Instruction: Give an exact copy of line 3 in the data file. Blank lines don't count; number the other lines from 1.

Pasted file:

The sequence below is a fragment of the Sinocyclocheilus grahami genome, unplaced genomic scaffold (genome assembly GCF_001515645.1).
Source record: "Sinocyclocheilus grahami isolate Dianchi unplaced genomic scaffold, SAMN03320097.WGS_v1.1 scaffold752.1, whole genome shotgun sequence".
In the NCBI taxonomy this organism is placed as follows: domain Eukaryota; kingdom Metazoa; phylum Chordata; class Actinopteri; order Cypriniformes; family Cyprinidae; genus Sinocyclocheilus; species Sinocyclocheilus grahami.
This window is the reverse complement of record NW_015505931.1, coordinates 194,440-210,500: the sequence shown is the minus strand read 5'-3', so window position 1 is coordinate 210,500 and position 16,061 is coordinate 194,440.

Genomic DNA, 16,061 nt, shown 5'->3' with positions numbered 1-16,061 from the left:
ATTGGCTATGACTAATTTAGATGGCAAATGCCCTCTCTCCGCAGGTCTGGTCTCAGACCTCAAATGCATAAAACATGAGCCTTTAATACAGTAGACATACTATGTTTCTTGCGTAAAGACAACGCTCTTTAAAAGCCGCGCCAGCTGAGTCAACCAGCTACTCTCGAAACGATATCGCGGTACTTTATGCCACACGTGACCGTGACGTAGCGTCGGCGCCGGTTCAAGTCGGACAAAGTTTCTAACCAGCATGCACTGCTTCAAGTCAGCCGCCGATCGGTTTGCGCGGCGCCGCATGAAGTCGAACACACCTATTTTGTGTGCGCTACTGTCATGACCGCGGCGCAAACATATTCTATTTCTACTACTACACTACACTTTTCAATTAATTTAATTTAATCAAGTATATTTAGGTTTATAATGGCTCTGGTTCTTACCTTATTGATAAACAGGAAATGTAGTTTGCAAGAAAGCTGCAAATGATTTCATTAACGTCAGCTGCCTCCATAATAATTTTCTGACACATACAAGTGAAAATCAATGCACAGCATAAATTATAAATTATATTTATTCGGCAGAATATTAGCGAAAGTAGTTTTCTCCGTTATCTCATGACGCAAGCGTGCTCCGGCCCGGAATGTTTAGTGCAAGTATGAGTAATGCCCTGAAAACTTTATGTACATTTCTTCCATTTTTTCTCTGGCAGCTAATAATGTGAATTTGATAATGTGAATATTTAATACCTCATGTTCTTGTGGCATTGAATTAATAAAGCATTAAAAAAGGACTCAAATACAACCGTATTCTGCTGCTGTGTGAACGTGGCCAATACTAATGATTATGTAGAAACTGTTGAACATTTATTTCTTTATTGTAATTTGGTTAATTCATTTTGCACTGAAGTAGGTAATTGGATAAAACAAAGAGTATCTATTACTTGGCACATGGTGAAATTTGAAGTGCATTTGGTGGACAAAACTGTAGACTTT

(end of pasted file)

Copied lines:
In the NCBI taxonomy this organism is placed as follows: domain Eukaryota; kingdom Metazoa; phylum Chordata; class Actinopteri; order Cypriniformes; family Cyprinidae; genus Sinocyclocheilus; species Sinocyclocheilus grahami.